A range of full documented archaeology walks on both sides of the border can be found in the Cheviot walking guide we have produced.
This is Walking the Old Tracks of the Cheviots, published by Northern Heritage at £9.99 and available from booksellers, the publisher and online.
From time to time we will add new walks in this part of the site.
Walking safely is very important, so here are a few tips on how to enjoy the Cheviots.
There are several things you can do in advance of your walk. The first question you should ask yourself is “am I fit enough?”. You should plan a walk within your and your companion’s capabilities. There is no point in deciding on a 20 mile hike if you can only walk for around 3 hours.
Ensure that you have a map of the area and a compass and you know how to use them. These are particularly important if you are intending venturing off the beaten track. Then consider the weather. Check local forecasts on the radio, television or on the web and if the weather doesn’t look good postpone the walk until it gets better. And remember that the weather can rapidly change for the worse in the Cheviots, with strong winds blowing in rain.
You must also be properly clothed. A layering system is best but do not use cotton materials (including jeans) as they do not dry very well. You also need suitable footwear and ensure any new boots have been broken in. Rainproof gear should be carried together with a hat and a pair of gloves. In addition you need some food and drink. Snacks are best and this is your opportunity to include a couple of chocolate bars. If it is cold you should consider taking a hot drink. Carry all this in a suitable backpack together with some spare clothing and a first aid kit containing plasters, blister pads and any medication you may need.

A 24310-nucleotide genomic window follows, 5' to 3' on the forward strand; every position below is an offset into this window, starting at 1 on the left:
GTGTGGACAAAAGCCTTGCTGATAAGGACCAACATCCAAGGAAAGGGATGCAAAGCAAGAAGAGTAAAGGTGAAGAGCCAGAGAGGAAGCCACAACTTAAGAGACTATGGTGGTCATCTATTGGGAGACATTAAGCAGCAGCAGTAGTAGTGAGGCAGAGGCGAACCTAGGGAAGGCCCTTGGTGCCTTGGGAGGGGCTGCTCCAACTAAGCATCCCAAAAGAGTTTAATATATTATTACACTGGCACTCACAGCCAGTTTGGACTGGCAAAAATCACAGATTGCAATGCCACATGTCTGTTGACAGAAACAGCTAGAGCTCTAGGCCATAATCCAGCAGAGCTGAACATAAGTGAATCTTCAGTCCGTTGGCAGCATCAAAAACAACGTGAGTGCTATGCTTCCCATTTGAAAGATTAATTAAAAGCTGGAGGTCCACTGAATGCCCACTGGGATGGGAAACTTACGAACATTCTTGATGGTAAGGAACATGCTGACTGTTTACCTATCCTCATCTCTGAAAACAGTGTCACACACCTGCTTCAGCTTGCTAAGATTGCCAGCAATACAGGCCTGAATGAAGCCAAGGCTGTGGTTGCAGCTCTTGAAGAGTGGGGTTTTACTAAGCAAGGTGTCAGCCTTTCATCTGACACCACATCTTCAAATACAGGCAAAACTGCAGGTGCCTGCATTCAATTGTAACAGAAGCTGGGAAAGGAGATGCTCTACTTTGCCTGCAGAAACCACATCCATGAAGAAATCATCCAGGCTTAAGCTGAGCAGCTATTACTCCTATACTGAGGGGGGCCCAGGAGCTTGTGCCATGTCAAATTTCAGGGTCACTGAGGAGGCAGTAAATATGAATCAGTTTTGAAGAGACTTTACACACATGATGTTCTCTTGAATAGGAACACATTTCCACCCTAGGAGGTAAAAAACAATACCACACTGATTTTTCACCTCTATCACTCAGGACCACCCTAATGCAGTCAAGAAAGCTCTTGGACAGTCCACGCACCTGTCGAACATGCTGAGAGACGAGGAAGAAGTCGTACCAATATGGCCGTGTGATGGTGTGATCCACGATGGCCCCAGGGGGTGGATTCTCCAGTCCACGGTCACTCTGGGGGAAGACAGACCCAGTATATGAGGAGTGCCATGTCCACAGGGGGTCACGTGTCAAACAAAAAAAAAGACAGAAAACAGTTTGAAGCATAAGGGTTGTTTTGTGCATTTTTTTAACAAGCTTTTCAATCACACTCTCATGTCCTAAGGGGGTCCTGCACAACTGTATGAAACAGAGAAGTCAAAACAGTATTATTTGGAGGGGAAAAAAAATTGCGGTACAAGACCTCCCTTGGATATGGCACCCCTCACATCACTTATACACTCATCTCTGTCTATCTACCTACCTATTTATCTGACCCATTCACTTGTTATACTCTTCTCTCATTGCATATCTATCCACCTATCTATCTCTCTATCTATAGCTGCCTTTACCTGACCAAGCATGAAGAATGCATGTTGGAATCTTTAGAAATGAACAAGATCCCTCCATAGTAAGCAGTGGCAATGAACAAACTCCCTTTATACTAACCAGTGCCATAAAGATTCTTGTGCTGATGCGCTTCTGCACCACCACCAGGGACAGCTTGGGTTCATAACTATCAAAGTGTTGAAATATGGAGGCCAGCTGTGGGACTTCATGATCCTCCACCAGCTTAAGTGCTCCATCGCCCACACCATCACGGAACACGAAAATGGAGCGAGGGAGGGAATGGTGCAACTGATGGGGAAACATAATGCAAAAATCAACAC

Take a mobile phone but be aware that reception in the hills is unreliable. A whistle may be a useful addition, with six short blasts used to summon assistance and three short blasts to acknowledge one.
Before setting out leave details of your route with a reliable person and the time of your expected return together with instructions on what to do if you fail to meet that deadline. Ensure the person is aware of any change to your plans or if you have come off the hills and decided to go visiting to prevent any unnecessary call-outs.
Despite how well prepared you are an incident on the hills may still occur. It may not be with your group but with someone you come across. If an incident does occur consider your own safety first and then the safety of the other members of your party before treating the casualty. If you are unable to walk the casualty off the hill and assistance is required and you cannot get a mobile phone signal you will need to send for help. This will involve splitting up your party and whoever goes for help should be fully briefed on the extent of injuries to the casualty, what assistance is required and the exact location of the incident. Someone should remain with and comfort the casualty.
Finally, follow the Countryside Code – protect, respect and enjoy.
- Look after plants and animals
- Take litter home
- Leave gates and property as you find them
Keep dogs under close control